Experience the new TAFE NSW website... Launch Beta!
Browse hundreds of courses with a wide range of study options from online courses to diploma qualifications, training and full-time education. Learn more
A variety of scholarship opportunities are available for different areas of study, across the state. Learn more
View our news, press releases, videos, announcements and publications about TAFE NSW. Learn more
A proud Githabul woman who has worked with the Aboriginal community in Western Sydney for more than two decades has turned to TAFE NSW to become a certified health care practitioner to make sure Indigenous people feel comfortable and confident in seeking regular health assessments and improving health outcomes.
Louise Moore (pictured left) is fulfilling a growing need for more Aboriginal health workers, with Aboriginal people representing only 2.5 percent of the NSW Health workforce1 At least 46 percent of Aboriginal people reported at least one chronic condition that posed a significant health problem in the last two years, highlighting the importance of Aboriginal Health Practitioners like Louise in the community.
The 56-year-old completed a Certificate IV in Aboriginal and Torres Strait Islander Primary Health Care Practice at TAFE NSW Kingswood and is now employed at Kildare Road Medical Centre in Mount Druitt.
Louise said “I’ve always wanted to be a nurse and TAFE NSW has equipped me with the skills to make that dream a reality.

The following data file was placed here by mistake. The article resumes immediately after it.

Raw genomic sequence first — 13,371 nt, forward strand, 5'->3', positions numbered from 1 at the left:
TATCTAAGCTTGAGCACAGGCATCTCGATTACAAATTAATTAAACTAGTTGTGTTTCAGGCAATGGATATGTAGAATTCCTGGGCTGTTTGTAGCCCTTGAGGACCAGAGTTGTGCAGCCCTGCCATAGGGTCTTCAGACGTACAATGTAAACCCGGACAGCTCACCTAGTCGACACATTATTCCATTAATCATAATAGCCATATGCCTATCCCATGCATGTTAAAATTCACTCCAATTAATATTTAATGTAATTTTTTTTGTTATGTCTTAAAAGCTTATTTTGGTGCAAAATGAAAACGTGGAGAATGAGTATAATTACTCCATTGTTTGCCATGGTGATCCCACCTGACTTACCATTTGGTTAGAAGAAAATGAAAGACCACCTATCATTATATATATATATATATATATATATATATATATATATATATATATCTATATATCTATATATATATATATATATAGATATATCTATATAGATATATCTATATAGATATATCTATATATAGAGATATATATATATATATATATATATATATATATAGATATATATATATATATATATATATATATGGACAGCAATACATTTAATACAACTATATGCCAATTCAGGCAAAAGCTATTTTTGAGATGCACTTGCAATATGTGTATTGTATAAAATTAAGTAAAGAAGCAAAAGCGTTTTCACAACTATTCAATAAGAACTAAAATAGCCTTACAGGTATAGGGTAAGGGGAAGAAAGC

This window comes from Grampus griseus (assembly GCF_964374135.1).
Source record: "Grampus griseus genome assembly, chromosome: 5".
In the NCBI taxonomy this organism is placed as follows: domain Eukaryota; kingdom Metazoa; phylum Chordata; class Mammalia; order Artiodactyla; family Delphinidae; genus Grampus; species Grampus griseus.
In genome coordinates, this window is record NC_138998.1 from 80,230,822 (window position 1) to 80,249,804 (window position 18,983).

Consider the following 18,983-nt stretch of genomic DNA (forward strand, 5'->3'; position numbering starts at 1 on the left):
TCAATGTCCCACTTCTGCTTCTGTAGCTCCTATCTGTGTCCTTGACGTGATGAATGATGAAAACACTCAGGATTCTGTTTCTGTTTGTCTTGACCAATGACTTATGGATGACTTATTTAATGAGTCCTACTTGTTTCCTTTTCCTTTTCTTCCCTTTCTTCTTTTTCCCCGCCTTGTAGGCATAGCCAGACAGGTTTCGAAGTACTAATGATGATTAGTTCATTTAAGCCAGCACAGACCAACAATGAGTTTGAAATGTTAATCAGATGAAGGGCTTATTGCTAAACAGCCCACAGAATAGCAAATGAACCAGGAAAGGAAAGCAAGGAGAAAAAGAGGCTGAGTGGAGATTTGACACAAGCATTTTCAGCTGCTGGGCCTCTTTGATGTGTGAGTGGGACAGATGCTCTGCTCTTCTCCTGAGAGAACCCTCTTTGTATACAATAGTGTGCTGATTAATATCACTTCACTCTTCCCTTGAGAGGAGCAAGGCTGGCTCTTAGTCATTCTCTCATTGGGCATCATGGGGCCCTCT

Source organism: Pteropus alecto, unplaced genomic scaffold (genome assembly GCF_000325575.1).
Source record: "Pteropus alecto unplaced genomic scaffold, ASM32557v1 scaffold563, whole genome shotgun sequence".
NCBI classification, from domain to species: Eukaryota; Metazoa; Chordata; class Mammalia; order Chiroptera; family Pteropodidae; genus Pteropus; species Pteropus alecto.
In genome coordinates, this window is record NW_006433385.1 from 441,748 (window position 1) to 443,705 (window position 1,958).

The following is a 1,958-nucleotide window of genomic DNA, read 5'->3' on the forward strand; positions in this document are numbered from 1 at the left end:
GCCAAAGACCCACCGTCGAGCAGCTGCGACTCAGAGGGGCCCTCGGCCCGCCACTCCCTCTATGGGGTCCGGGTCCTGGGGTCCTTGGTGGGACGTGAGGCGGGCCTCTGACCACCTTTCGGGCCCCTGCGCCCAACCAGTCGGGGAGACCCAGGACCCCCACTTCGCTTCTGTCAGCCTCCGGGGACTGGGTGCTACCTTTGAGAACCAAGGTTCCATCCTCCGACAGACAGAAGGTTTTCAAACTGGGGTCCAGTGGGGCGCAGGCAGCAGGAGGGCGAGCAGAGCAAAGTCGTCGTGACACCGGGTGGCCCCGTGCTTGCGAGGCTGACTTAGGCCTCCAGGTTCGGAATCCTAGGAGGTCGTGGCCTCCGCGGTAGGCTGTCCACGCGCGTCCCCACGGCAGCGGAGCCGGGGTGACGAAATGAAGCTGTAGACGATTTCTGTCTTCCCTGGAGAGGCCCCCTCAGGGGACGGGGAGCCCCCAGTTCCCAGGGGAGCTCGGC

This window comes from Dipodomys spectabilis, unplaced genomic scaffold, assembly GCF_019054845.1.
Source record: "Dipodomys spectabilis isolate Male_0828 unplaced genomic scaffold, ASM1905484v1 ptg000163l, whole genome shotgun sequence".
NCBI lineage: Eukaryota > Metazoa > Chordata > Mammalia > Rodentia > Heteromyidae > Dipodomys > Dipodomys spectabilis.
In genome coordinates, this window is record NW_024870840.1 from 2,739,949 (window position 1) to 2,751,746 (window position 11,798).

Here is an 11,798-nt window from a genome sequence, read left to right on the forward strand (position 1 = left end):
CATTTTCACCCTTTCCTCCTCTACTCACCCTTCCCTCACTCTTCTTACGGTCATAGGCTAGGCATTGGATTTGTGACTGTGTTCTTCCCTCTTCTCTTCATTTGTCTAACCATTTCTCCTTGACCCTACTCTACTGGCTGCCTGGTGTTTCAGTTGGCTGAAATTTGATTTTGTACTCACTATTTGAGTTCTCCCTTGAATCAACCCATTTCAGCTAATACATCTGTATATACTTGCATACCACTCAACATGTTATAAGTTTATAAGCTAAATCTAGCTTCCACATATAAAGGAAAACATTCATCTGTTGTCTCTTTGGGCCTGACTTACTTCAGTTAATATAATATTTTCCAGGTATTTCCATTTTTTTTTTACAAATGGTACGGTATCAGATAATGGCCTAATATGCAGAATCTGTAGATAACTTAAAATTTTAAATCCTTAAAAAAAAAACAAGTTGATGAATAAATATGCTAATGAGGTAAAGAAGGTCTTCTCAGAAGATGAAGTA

“We must continue to empower and educate our people to work in the health industry because through my experience, Aboriginal people feel more comfortable talking to an Aboriginal health worker especially due to experiences such as intergenerational trauma and unfamiliarity with the medical environment.”
“It’s my ambition in life to help my mob feel comfortable and confident with seeking health services,” Louise said.
TAFE NSW Head Teacher of Nursing, Jennifer Norton, said students like Louise have a significant impact on the way Indigenous Australians access healthcare.
“Louise has made a significant contribution to the Aboriginal community in her 20 years in the industry, and has leveraged the practical skills and experience she has gained at TAFE NSW to help her undertake basic health assessments and identify community health issues, needs, and strategies for the Western Sydney community,” Ms Norton said.
“She is an exceptional example of the impact TAFE NSW students can have in their workplace and in helping to transform a community.”
To find out more about studying Primary Health Care Practice at TAFE NSW, visit www.tafensw.edu.au/courses/nursing, or call 131 601.
Media contact: Jessica Cortis, TAFE NSW Media and communications Business Partner, 0456 170 211.